Reviewed by: Robert Lyman
Author: Peter Caddick-Adams
Price (RRP): £20
This bringing together of two biographies in a single comparative format is the literary equivalent of a supermarket multi-buy deal, the ‘buy one get one free’. Unlike many of its retail equivalents, however, this book is exceptionally good value, not least in the extraordinary depth of detail, context and analysis applied by the author to his two subjects.
Caddick-Adams combines two of the generals most well known to front-line British soldiers fighting in Europe and the Mediterranean in the Second World War.
Erwin Rommel was more famous than any of his British counterparts, to the fighting troops
at least, until the arrival of Monty in command of the Eighth Army in Egypt in August 1942. One soldier I have interviewed about the desert war, Private Alex Franks, remarked unashamedly that he would have preferred to have been commanded by Rommel than any of the British generals under which he had the misfortune to be led in 1940 and 1941.
The rampant mythologising of the Desert Fox among British troops was a real concern to the British authorities in north Africa in 1941 and 1942. This was demonstrated in part by the famous memorandum by Claude Auchinleck (British commander-in-chief in the Middle East) in 1942 which ended with the remark: “I am not afraid of Rommel”.
Deeply amused, Rommel kept a translated copy of the order in his papers. It was no secret that many British soldiers were like Alex Franks because, until November 1942 at least, Rommel had won most of his battles while most of their own leaders had demonstrated no great success at all.
In bringing these two men together Caddick-Adams employs no clunky, contrived artifice: the parallels between the two men, in terms of their characters and histories, are extraordinary, and enable him to produce a quite brilliant piece of writing. Here in a single volume we have a first-rate exposé of two of the war’s best known commanders, to
a British audience at least.
In late 1942 into early 1943, and then again in Normandy in 1944, the two men can be seen perhaps as duellists, but the uncanny links in their lives began as early as the First World War. Then in 1940, unknown to each other, they commanded divisions (Monty the 3rd Infantry Division of the BEF and Rommel the famous 7th Panzer Division) on opposite sides during the German invasion of France in 1940.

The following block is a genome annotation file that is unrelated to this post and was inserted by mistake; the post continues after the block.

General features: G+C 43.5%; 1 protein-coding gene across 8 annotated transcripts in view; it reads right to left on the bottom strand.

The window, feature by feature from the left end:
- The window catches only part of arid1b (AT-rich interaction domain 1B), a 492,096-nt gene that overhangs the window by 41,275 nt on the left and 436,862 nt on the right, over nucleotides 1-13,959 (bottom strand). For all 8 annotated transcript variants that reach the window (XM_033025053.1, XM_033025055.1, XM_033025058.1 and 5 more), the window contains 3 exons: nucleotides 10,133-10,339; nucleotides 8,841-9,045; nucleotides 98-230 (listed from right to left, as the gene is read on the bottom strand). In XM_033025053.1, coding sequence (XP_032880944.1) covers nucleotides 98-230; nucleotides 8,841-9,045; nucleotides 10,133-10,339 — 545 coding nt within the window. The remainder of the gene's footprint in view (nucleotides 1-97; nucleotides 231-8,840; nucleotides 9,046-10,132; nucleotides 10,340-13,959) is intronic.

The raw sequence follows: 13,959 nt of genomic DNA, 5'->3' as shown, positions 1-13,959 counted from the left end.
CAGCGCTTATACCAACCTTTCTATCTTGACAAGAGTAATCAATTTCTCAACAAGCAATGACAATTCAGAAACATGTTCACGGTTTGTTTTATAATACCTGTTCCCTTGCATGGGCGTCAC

The danger in a book of this nature would be to produce separate commentaries on the two subjects, held together by the thin thread of a common chronology. Caddick-Adams succeeds in avoiding this pitfall, building a beautifully proportioned picture of two great men in which their lives and histories, both professional and personal, are carefully and closely interwoven, not chapter-by-chapter, but within each chapter, the rich context of their lives intricately painted carefully on a vast and detailed canvas.
Indeed the book bursts at the seams: if Caddick-Adams were a landscape painter his book would be the equivalent of Monet, full of rich and intriguing colours and patterns. The resultant effect is spectacular, and Caddick-Adams is to be congratulated on his achievement.
It is as though this is Caddick-Adams’s first and last book: he has attempted to pack in everything he knows (and as a lecturer and professional military historian, this is vast) but the sheer volume of material, comment and analysis is in no way overpowering. His close links with modern military doctrine are clearly observable to those in the know, but this knowledge is not intrusive, being illuminatory rather than a peacock’s display of the author’s knowledge.
I feel I have learned more from this book than from a plethora of others on similar subjects.
The book is not immune from the minor errors that bedevil every author, no matter how diligent they be (eg Montgomery’s mother was 16 when married on page six but only 14 on page eight). But this is nit-picking, for this is a quite brilliant book, written with passion and verve.
Caddick-Adams allows his writing to be suffused with quite evident and attractive enthusiasm for his subjects (and deep knowledge) combined with the urge found only in the best writers to convey the excitement of his discoveries to the widest possible audience. Bravo!
Robert Lyman is the author of The Longest Siege: Tobruk – The Battle That Saved North Africa (Macmillan, 2009)
Niall Barr reviews The Longest Siege: Tobruk – The Battle That Saved North Africa by Robert Lyman